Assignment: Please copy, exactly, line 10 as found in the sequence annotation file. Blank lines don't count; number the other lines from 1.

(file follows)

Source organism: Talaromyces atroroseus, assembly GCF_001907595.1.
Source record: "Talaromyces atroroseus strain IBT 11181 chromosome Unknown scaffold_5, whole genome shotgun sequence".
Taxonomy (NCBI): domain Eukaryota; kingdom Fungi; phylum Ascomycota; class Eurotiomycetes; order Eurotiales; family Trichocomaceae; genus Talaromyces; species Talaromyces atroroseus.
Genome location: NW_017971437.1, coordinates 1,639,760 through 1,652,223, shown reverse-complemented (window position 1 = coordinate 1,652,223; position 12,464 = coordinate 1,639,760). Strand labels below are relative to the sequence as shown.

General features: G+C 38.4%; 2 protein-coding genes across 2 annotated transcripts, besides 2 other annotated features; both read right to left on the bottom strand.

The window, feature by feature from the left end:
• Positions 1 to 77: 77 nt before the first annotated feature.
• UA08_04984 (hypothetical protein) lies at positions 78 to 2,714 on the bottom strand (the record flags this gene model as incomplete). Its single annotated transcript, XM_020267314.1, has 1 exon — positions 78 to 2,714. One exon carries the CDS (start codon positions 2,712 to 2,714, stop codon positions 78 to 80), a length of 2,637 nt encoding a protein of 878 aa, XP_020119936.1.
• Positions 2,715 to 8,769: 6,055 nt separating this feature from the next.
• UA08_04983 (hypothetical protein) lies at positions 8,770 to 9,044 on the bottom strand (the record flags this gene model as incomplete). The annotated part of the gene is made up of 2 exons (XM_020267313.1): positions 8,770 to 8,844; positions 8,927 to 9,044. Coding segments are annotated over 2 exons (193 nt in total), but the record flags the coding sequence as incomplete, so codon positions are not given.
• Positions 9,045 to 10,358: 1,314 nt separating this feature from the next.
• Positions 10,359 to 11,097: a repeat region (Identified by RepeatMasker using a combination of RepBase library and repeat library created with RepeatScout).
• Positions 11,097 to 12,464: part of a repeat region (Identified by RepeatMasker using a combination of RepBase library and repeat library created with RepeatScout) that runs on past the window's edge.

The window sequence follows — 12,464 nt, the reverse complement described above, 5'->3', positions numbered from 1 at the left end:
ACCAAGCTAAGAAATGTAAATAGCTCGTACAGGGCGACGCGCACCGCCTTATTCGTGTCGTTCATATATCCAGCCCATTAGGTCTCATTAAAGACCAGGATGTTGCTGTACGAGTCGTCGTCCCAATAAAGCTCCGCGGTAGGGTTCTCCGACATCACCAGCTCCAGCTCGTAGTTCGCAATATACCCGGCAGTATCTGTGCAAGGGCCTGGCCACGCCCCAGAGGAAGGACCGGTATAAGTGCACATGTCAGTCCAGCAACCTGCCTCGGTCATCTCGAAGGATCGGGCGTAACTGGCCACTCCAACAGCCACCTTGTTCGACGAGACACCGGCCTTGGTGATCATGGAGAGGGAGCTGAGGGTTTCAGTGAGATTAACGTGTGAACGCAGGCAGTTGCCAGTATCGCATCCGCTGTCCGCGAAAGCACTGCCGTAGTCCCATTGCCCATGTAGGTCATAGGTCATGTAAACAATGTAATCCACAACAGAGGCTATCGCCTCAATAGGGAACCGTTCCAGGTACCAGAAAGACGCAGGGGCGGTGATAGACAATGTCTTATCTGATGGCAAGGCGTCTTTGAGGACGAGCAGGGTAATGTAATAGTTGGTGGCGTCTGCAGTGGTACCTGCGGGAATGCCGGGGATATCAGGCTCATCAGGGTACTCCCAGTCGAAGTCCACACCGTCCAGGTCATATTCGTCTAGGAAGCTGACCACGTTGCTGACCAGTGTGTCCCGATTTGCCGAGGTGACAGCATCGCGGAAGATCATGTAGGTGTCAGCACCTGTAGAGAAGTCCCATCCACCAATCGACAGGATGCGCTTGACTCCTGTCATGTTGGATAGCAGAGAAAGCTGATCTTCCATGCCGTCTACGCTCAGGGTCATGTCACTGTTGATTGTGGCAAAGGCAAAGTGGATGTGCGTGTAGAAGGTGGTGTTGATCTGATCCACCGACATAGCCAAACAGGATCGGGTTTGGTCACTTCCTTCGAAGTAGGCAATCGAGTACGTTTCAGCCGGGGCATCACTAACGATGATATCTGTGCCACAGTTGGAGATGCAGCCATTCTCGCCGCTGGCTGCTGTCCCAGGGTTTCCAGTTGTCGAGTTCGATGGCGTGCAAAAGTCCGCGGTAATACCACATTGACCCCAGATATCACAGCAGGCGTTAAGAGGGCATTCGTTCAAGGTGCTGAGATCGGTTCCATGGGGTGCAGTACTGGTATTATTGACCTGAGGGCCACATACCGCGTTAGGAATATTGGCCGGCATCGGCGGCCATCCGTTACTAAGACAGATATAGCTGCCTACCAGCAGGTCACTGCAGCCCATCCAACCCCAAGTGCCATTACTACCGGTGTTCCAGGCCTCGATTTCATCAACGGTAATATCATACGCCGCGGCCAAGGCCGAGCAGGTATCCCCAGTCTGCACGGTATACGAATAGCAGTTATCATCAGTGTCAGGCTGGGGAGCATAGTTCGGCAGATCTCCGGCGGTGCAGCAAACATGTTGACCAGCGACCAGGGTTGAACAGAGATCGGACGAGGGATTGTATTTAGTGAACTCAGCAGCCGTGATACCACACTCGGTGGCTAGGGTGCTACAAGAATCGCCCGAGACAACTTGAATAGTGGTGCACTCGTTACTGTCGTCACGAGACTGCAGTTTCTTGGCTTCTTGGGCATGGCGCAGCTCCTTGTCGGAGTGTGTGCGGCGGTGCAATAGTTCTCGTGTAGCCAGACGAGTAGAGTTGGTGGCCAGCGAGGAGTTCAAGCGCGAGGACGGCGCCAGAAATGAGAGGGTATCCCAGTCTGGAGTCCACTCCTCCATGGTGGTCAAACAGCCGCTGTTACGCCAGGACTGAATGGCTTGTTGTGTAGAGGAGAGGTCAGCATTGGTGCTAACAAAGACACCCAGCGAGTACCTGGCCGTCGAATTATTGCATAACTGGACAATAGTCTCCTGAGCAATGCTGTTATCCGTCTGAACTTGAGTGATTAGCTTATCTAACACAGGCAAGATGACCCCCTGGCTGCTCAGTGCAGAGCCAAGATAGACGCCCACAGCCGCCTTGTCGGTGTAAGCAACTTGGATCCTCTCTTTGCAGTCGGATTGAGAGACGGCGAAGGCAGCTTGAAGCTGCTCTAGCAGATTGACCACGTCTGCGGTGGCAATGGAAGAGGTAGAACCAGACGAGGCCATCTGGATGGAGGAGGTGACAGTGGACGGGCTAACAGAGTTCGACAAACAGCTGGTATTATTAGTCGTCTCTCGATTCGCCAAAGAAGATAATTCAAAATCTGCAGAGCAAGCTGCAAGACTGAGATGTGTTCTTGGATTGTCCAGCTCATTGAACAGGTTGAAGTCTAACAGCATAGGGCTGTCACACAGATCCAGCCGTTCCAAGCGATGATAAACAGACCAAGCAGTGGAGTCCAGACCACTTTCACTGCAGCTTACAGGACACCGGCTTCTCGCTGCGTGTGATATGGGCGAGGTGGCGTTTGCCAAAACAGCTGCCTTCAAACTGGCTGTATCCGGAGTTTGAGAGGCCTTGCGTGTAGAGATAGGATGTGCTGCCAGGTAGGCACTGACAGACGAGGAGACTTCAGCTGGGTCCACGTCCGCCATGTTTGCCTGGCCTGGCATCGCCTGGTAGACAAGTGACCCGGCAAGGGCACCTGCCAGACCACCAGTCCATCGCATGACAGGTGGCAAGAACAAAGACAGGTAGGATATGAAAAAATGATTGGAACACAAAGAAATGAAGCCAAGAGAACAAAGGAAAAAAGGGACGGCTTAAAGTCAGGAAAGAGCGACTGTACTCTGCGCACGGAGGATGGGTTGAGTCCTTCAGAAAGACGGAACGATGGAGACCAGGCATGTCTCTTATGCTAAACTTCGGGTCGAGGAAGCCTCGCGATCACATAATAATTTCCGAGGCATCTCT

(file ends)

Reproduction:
• UA08_04983 (hypothetical protein) lies at positions 8,770 to 9,044 on the bottom strand (the record flags this gene model as incomplete). The annotated part of the gene is made up of 2 exons (XM_020267313.1): positions 8,770 to 8,844; positions 8,927 to 9,044. Coding segments are annotated over 2 exons (193 nt in total), but the record flags the coding sequence as incomplete, so codon positions are not given.